Kenny shrugs. “They’re award-winning.”
     He makes no attempt to mask his dead-eyeing of Wade, who wanders the parking lot inspecting the Antlerfest auction lots laid out on the tarmac like shot-down chandeliers. A chinless, brown-eyed ranger touches your elbow, keen to tell you more about the sheds. Did you know that elk cast their antlers every year? That once upon a time, pretty much anybody could just scoop them right off the ground?
     You can hardly decide what thrills you more viscerally: knowing a man has underestimated you so profoundly, or flirting with a loathed enemy right in front of Wade.
     The prize set of antlers—with an atypically considerable fifty-two-inch spread—sells handily for four grand. Afterward, Wade boosts you into the truck bed. The matter-of-factness of his presumption is stunning. As he continues to stand there, scraping a gob of mud off your knee, it hits you.
     Still, you take a full week to say it aloud. “I think I might be in love with Wade.”
     “Well, fuck,” says Kenny, without looking up from his textbook. “Just give me a moment to absorb this completely unexpected piece of news.”
     Apart from marooning you in a constant state of impatience, the realization changes very little of your daily life. Maybe you sleep a little less, rotate your more flattering clothes to the top drawers. But most nights Wade just picks you up, and the two of you drive the long, pine-ribbed highway to the Serbian diner over in Gentry. You share burek and fries and tease out where you’ll land when Fell Gulch finally goes bust. You revisit the humor in familiar things: tourist tat shops, people who stand on ceremony, the daily reenactment of Crazy Jim Collins’s murder at the Wallet, in which you briefly appeared as Dolly Dove, the shrill whorehouse madam.
     Before your limited run, Wade had played Bertrand Stills, shooting ol’ Jim right in the heart every Tuesday and Thursday.
     “I’d have paid to see you in that white Stetson and bolo.”
     His fork dimples the top of your hand. “Those were mandatory.”
     He decides that if the need for aliases should ever arise, the two of you will be “Stills” and “Dove.”
     On the drive home, Wade cracks a window to let in the smell of pine. His fingers drum the console between you. The truck feels too small to contain this electric haze of possibility. Your first kiss is imminent, a single dram of courage away. There’s safety in the knowledge that either of you could choose it anytime, a kind of chemical understanding. It’s a world beyond the high school boys who used to hold you down.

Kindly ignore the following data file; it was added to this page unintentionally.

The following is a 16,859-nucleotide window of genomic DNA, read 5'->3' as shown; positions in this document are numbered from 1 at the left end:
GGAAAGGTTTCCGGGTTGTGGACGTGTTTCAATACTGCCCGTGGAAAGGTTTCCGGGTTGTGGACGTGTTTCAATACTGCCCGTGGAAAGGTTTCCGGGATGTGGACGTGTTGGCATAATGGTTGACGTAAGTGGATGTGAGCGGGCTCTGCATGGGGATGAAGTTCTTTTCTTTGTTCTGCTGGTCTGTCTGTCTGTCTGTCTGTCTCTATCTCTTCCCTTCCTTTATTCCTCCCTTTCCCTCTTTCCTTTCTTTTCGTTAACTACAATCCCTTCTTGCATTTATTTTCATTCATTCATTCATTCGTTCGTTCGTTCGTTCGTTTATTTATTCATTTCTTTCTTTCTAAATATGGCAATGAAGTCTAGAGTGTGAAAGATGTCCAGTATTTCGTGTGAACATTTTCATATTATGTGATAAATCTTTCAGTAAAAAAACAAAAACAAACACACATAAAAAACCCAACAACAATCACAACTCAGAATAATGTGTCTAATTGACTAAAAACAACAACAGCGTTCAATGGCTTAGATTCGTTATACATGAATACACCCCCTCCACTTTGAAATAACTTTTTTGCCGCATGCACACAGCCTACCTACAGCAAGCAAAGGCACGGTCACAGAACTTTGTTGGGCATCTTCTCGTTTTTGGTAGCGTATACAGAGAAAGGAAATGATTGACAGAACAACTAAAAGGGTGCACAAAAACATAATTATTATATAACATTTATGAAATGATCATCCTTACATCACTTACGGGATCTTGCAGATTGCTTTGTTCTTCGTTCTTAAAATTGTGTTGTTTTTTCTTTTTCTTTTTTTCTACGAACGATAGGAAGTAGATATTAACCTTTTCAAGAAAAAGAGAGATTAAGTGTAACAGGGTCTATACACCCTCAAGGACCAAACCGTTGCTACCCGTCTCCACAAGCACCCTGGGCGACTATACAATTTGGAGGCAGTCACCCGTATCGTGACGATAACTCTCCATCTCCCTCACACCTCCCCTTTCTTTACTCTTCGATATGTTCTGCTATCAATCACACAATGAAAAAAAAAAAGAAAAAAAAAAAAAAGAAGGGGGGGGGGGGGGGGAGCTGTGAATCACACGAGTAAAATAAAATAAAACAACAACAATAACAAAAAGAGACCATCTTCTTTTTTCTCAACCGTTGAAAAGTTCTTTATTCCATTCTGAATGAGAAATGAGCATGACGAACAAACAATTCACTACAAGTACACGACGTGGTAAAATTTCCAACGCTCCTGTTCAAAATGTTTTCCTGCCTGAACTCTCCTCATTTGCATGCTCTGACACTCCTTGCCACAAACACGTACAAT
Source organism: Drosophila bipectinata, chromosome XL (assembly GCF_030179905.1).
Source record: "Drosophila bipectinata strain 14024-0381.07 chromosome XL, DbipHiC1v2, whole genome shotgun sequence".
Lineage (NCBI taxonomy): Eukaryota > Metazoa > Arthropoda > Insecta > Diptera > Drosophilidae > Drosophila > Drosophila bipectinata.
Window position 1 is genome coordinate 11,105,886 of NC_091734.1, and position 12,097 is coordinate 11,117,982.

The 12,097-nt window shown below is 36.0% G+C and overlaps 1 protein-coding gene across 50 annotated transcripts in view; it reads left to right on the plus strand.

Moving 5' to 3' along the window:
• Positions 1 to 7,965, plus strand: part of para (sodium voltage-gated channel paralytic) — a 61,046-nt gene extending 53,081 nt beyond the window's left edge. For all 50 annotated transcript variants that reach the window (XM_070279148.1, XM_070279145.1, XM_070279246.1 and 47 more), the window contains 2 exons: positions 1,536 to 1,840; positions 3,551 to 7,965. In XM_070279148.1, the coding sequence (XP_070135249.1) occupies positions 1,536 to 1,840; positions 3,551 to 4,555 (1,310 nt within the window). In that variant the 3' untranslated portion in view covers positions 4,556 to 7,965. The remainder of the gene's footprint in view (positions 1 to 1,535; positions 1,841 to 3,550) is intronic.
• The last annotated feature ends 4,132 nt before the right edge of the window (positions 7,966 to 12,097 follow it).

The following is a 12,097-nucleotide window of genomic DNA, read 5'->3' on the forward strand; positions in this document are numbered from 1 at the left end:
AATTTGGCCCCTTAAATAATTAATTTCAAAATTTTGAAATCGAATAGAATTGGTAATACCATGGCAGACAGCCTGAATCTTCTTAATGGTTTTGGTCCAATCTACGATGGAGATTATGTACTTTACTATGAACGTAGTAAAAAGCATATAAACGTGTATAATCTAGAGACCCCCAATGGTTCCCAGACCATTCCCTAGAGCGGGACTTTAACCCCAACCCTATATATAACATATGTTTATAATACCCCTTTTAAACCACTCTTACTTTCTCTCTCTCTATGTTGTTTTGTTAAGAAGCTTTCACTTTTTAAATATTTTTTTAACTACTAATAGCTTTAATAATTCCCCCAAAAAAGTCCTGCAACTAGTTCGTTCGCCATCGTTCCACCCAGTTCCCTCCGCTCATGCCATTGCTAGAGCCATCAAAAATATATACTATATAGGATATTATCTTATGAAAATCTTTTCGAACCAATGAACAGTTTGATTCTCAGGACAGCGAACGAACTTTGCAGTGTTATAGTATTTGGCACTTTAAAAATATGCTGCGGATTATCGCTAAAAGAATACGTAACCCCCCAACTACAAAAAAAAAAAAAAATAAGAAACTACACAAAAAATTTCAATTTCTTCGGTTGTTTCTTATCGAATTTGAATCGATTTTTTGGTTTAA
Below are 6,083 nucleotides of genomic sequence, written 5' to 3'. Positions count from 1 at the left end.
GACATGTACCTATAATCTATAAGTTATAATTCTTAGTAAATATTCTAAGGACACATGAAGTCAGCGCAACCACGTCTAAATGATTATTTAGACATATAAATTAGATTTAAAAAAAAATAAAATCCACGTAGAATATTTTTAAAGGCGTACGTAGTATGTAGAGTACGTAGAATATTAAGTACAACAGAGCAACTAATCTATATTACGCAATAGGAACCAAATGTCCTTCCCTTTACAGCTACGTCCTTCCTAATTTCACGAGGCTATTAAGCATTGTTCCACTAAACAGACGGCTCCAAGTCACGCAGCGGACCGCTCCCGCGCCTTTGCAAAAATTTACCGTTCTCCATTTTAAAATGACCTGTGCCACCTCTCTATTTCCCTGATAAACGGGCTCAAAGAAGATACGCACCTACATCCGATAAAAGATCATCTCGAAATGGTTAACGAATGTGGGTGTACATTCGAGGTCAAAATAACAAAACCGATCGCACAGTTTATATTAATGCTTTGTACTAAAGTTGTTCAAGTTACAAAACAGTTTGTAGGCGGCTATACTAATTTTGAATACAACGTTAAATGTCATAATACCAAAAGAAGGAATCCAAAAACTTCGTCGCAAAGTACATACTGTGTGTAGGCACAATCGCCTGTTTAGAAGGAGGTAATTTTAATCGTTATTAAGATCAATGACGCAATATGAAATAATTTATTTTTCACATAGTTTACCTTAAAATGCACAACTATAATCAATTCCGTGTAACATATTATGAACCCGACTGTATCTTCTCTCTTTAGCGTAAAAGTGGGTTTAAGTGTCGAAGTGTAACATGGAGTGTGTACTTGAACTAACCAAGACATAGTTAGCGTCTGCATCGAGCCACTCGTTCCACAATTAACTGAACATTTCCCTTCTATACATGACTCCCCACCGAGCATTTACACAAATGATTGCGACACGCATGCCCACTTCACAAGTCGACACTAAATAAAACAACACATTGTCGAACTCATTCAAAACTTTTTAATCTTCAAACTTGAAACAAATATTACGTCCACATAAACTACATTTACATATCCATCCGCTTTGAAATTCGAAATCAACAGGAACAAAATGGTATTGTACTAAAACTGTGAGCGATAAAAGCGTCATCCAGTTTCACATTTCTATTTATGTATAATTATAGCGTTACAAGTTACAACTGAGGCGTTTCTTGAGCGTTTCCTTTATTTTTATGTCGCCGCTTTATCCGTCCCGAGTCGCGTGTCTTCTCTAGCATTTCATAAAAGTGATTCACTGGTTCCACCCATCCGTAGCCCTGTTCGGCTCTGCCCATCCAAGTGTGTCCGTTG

Midnight, however, usually finds you on opposite ends of Wade’s sofa, reading aloud to one another. By two thirty, you’re home.
     Fielding your reports of the lack of consummation exasperates Kenny. “What’s taking him so long?”
     You’ve spent hours puzzling this out. Maybe you’ve overestimated your appeal. Maybe if you were more delicate, more serious. More feminine. Maybe if every meal didn’t stick to your ribs, if your body had any corners at all.
     Kenny doesn’t see the point of speculation. “You’ll never know unless you confront him, Syl; and the faster you get on with it, the better. Go for broke.”
     You will yourself to courage. But it’s easier to imagine almost anything—your father absolved, Fell Gulch parched—than that kiss and its aftermath. You can’t even slip your hand past your waistband in the darkness of your room for the sheer mortification of having to face Wade afterward.
     Again and again, you return to the same reality: a declaration of love will change things, one way or another. Better to linger in doubt than to lose your only source of joy, better to preserve the veil of promise. Like that shed hunt in mid-April, when you and Wade split up to cover more ground. He sends you down to Bitterroot Creek, a bottomland bearded with red-twig dogwoods. The day is warm and blindingly bright. You’re enjoying the solitude, the ftt-ftt of your steps mashing the snow, when there’s a whistle behind you. A rising note that could peel the enamel off your teeth. You twist around to find the source. A red flare explodes over the woods to your left, about a half mile away.
     It’s one thing to memorize protocol in case of a ranger encounter. Another thing entirely to follow it. You take off mindlessly into the trees, spraying snow everywhere, losing a snowshoe in the loamy creek bed. Finally you drop down in a stand of cottonwoods and wait. A line of melt drips beneath your collar. Through all that panting and hammering, you’re a long while in returning to silence.